100-million-year-old dinosaur remains discovered in Canada look ‘weeks old’

May 15, 2017 by  
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A group of miners in Canada accidentally stumbled upon what is possibly the most intact dinosaur carcass science has ever seen. They discovered the fully-preserved nodosaur, a herbivore that stretched 18-feet-long and weighed nearly 3,000 pounds, in 2011 while working on a project 17 miles north of Alberta, Canada . Even though the dinosaur died over 110 million years ago, scientists say because they were preserved in just the right conditions, the remains appear to be only a few weeks old. The unexpected discovery was primarily made by heavy equipment operator Shawn Funk, who was carving through the Earth in Millennium Mine when his excavator contacted something hard. What looked like walnut brown rocks turned out to be the fossilized remains of an 110-million-years-old nodosaur. The imposing herbivore was intact enough for the front half (from the snout to the hips) to be recovered. To date, the specimen is the best fossil of a nodosaur ever found. According to Michael Greshko of National Geographic , the petrified dinosaur is a wonder to behold. “Fossilized remnants of skin still cover the bumpy armor plates dotting the animal’s skull. Its right forefoot lies by its side, its five digits splayed upward. I can count the scales on its sole,” writes Greshko. Related: World’s largest dinosaur footprint found in Australia’s “Jurassic Park” The dinosaur appears similarly to how it would have millions of years ago because of a rapid undersea burial. The fact that its tissue did not decompose but was instead fossilized is extremely rare, according to paleontologists. Said Paleobiologist Jakob Vinther, an expert on animal coloration from the U.K.’s University of Bristol, the dinosaur is so well-preserved it “might have been walking around a couple of weeks ago. I’ve never seen anything like this.” When the nodosaur was alive, it didn’t have shin-splitting till clubs like its cousin, the Ankylosauridae. Instead, it wielded thorny armor to deter predators. Alive during the Cretaceous period, the 18-foot-long dinosaur could have been considered the rhinoceros of its day. In other words, it was a grumpy herbivore that kept to itself. Rarely would it be messed with, as it had two 20-inch-long spikes jutting out of its shoulders. Head over to National Geographic for more images! . Via National Geographic Images via Don’tMessWithWildDinosaurs , TwoFeed

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100-million-year-old dinosaur remains discovered in Canada look ‘weeks old’

Keynsham Civic Center and One Stop Shop brings public space back to Bristolians

July 22, 2016 by  
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The complex occupies a large sloping site located within the town center, and makes it accessible to pedestrians . In addition to office spaces and civic facilities, the complex includes 20,000 square feet of retail spaces on the ground floor. Related: Prefabricated Southend Pier Cultural Centre Sits At the End of the World’s Longest Pleasure Pier “We responded to the challenge of the constrained and sloping town centre site by slicing through it to create two new pedestrian retail streets and a cluster of inter-locking buildings,” said the architects. “This allowed over 50% of the site to be given over to new retail focused public realm and better integrated the development into the existing urban grain.” Related: Atelier CMJN Unveils Plans for Sustainable Great Fen Visiting Center in the UK In addition to its communal and civic values, the project is marked by several sustainable features such as power-saving mechanisms, efficient lighting systems, high thermal mass, and excellent acoustic performance . The project, which won the 2015 RIBA South West Sustainability Award, is the first in the country to target a Display Energy Certificate (DEC). + AHR Architects Via Architecture Photos by Daniel Hopkinson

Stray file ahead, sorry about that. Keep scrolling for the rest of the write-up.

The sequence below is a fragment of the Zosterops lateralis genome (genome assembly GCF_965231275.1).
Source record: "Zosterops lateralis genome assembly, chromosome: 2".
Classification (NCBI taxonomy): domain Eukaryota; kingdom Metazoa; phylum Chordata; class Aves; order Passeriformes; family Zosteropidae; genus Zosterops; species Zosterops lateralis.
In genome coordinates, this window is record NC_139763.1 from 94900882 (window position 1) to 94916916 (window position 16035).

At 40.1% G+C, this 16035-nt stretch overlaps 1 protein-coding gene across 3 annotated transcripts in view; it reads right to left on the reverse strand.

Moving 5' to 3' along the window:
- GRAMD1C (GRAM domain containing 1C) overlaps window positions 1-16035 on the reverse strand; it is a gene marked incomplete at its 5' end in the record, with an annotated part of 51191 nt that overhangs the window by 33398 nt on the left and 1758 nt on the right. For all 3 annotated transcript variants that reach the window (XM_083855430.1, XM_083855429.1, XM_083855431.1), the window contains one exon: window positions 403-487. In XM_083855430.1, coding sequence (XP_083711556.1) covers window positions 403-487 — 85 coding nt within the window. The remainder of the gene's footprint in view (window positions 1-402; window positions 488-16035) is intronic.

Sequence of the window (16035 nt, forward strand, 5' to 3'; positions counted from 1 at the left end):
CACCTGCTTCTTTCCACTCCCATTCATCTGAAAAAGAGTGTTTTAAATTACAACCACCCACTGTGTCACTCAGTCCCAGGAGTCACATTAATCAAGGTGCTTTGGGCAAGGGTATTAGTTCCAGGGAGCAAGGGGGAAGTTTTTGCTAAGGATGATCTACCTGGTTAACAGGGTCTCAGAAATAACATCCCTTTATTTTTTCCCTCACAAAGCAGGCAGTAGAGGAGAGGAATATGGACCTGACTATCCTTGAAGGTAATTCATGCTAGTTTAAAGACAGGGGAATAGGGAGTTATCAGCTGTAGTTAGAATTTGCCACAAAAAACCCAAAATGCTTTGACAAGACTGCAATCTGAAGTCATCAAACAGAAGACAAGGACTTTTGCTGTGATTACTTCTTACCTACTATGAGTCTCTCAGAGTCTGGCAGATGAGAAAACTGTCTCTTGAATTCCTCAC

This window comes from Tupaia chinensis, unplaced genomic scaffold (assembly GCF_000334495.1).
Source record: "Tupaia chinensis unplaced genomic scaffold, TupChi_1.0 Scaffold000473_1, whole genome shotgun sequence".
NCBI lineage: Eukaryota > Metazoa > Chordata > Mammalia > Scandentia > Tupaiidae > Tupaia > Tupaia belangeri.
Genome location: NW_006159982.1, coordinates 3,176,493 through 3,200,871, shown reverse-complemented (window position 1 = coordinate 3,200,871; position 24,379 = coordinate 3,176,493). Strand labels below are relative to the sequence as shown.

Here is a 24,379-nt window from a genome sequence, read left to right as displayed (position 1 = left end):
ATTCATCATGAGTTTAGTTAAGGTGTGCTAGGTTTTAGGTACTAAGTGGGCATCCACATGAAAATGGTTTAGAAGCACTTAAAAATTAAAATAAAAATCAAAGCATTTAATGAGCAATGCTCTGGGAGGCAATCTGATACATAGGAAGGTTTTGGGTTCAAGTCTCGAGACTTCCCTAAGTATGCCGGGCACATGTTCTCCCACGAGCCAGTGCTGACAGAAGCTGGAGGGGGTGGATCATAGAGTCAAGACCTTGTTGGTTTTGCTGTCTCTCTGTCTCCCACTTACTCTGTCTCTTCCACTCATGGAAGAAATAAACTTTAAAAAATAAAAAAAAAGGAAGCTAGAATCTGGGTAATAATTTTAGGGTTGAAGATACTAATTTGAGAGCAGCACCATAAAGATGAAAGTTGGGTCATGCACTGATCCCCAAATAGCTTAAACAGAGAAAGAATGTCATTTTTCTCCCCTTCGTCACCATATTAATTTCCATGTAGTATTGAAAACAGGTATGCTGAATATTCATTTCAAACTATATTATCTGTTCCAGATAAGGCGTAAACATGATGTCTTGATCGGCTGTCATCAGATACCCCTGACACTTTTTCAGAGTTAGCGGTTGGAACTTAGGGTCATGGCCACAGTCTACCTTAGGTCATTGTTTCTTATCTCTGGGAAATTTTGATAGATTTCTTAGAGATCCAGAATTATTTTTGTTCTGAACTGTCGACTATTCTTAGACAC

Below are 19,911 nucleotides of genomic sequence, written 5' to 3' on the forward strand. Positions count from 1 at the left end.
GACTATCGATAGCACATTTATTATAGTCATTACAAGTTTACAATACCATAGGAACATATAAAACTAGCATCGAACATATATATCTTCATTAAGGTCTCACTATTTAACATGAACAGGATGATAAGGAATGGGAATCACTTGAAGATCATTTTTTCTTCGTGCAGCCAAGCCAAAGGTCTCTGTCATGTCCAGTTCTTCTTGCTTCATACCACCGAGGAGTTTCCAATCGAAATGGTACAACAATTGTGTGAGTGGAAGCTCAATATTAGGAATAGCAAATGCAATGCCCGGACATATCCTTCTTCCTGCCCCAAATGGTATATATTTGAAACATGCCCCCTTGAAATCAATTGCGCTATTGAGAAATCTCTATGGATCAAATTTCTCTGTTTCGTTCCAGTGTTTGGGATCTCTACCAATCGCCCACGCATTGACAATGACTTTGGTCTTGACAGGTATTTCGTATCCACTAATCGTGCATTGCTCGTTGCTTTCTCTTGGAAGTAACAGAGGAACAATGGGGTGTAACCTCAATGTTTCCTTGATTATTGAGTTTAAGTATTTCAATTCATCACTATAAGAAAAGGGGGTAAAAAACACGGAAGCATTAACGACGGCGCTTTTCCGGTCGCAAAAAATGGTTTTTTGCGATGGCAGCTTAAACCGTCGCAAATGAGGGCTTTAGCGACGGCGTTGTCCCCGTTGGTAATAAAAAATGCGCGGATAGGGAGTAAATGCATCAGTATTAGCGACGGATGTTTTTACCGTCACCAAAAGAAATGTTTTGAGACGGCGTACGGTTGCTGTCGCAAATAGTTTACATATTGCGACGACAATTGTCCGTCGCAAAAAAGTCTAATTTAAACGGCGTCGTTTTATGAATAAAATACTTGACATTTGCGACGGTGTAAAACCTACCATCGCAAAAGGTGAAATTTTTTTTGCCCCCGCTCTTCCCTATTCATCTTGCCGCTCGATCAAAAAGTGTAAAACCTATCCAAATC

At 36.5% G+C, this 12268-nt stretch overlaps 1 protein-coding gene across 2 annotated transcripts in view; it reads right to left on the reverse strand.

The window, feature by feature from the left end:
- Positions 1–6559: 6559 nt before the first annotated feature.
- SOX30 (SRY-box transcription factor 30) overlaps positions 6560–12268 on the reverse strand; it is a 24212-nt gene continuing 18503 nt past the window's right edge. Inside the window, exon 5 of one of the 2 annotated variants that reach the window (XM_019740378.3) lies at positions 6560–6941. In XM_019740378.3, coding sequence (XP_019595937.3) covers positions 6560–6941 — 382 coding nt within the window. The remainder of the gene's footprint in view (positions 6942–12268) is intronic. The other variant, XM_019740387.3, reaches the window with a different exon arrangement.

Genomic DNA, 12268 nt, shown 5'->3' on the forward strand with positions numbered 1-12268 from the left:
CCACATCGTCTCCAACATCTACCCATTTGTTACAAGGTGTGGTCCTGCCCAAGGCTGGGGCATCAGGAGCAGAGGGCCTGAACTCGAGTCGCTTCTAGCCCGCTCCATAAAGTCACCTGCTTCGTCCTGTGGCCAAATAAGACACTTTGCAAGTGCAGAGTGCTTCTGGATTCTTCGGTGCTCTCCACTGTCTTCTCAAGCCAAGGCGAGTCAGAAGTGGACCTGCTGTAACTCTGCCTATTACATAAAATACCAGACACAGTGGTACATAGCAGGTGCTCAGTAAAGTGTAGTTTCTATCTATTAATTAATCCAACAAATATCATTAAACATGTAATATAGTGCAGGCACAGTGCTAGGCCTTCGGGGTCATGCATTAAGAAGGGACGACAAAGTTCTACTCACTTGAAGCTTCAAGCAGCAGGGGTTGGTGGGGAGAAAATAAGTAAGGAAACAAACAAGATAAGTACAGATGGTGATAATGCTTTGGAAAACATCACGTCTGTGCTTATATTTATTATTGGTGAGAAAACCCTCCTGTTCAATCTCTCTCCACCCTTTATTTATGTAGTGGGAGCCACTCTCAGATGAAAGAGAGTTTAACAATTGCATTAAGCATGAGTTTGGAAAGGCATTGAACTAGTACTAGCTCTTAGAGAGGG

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Keynsham Civic Center and One Stop Shop brings public space back to Bristolians

These life-sized willow whales swim through a sea of plastic bottles to raise pollution awareness

July 16, 2015 by  
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A sculpture of two life-sized whales, made from Somerset willow and 70,000 upcycled plastic bottles, has been unveiled in Bristol to mark the city’s status as the UK’s first European Green Capital . Weighing six tons, The Bristol Whales will be situated in Bristol’s Millennium Square from July 17 to September 1. The artwork depicts a blue whale and humpback whale swimming through an ‘ocean’ of plastic bottles, and represents the fragility of our oceans and the increasing threat of plastic pollution. Visitors can add their own pledge message in a virtual bottle using The Bristol Whales app, which will then be displayed on a big screen above the whales. The Bristol Whales has been designed and built by Cod Steaks , initiated by Arts Project Earth and funded by Arts Council England as part of Bristol’s year as European Green Capital. + The Bristol Whales  The article above was submitted to us by an Inhabitat reader. Want to see your story on Inhabitat ? Send us a tip by following this link. Remember to follow our instructions carefully to boost your chances of being chosen for publishing!

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These life-sized willow whales swim through a sea of plastic bottles to raise pollution awareness

Super-efficient straw-bale houses hit the market in the UK—piglets need not apply

February 9, 2015 by  
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Read the rest of Super-efficient straw-bale houses hit the market in the UK—piglets need not apply Permalink | Add to del.icio.us | digg Post tags: “energy efficiency” , bristol , energy costs , energy saving , Green Building , insulation , low carbon , ModCell , Straw Bale , straw houses , Sustainable Building , UK , university of bath